Both Task Forces should be public, both in terms of joining the respective mailing lists or following the discussions via the public archives.

Everybody is welcome!

About Ivan Herman

Ivan Herman is the leader of the Digital Publishing Activity at W3C. For more details, see http://www.w3.org/People/Ivan/

6 thoughts on “Proposing two new SW Interest Group Task Forces

  1. Indeed, thanks Vasiliy, and also thanks Coralie for having changed it… This is what happens when a blog goes out very early in the morning (which was the case…)

  2. Based on my understanding, Microsoft, Google, and Yahoo are all members of the W3C. I have also taken a quick look and the syntax and vocabulary of schema.org’s structured data format.

    schema.org’s format is very similar to RDFa. Why doesn’t these “members” of the W3C simply support RDFa instead of simply renaming all the characteristics of RDFa? Is RDFa still a viable option?

    I understand that vocabularies can benefit from being decentralized, but is it really necessary to create a “new” syntax when a standardize one is available to do the same job?

    In my opinion, this is why the vision of the Semantic Web will not be realized. If the big players in the game, particularly those who are supposed members of the standards organization responsible for bringing that vision to reality, are not supporting the works of the W3C, what is this truly communicating to those who are anxiously waiting to help reach full standardization and semantics of the web?

  3. My main reaction is to the last bit of the description of the HTML Data task force. It is very premature to define a mapping of microdata to RDF/a and doing so prematurely could positively damage the ability to determine meaning on the web. So I would strike “The Task Force should also work on a general approach for the mapping of microdata to RDF, as well as the mapping of RDFa to microdata JSON.”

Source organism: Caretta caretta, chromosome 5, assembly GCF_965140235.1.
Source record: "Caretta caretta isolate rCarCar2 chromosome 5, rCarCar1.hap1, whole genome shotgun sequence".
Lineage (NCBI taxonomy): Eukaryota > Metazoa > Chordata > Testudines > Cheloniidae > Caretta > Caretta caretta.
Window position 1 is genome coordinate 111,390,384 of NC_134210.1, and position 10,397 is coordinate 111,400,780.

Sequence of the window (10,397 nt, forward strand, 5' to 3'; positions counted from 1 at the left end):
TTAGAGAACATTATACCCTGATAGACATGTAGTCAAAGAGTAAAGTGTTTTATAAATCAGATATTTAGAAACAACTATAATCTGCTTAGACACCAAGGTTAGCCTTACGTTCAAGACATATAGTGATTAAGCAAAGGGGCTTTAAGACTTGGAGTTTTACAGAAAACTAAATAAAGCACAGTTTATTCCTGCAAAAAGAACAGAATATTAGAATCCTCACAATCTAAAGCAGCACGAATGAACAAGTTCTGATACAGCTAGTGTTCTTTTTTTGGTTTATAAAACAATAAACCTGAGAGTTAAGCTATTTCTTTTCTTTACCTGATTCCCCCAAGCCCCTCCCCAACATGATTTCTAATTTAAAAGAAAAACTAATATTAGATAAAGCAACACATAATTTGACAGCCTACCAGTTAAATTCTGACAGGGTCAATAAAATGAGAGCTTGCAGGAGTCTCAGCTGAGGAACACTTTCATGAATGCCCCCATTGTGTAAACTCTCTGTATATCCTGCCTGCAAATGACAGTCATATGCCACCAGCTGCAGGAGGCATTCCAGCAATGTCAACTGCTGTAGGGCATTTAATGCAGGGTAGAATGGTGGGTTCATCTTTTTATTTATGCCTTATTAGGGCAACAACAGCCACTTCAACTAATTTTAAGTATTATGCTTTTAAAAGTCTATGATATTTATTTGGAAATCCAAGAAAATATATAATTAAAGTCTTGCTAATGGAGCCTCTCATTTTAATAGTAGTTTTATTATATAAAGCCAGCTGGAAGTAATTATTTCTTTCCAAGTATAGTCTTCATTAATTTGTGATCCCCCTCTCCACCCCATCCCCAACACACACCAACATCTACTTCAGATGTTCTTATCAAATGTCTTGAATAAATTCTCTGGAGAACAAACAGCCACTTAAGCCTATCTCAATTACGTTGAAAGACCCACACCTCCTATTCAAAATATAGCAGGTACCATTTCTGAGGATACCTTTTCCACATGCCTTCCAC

4. Hi Alan: first of all, there is no mapping of microdata to RDFa, only to RDF. But, I must admit, I am not sure why defining such a mapping would damage the meaning on the Web. Remember that this is Task Force, ie, the mapping that the Task Force will possibly define is not a Recommendation. In other words, though it may become the basis for one, it will have to undergo further “testing” by the public in general. On the other hand, if such a mapping is available and is compatible with the RDF that a similar page using RDFa would yield, this ensures an interoperability between the two syntaxes, which is a really important goal.

    B.t.w., there are some more details in a blog that has been just published on the workshop.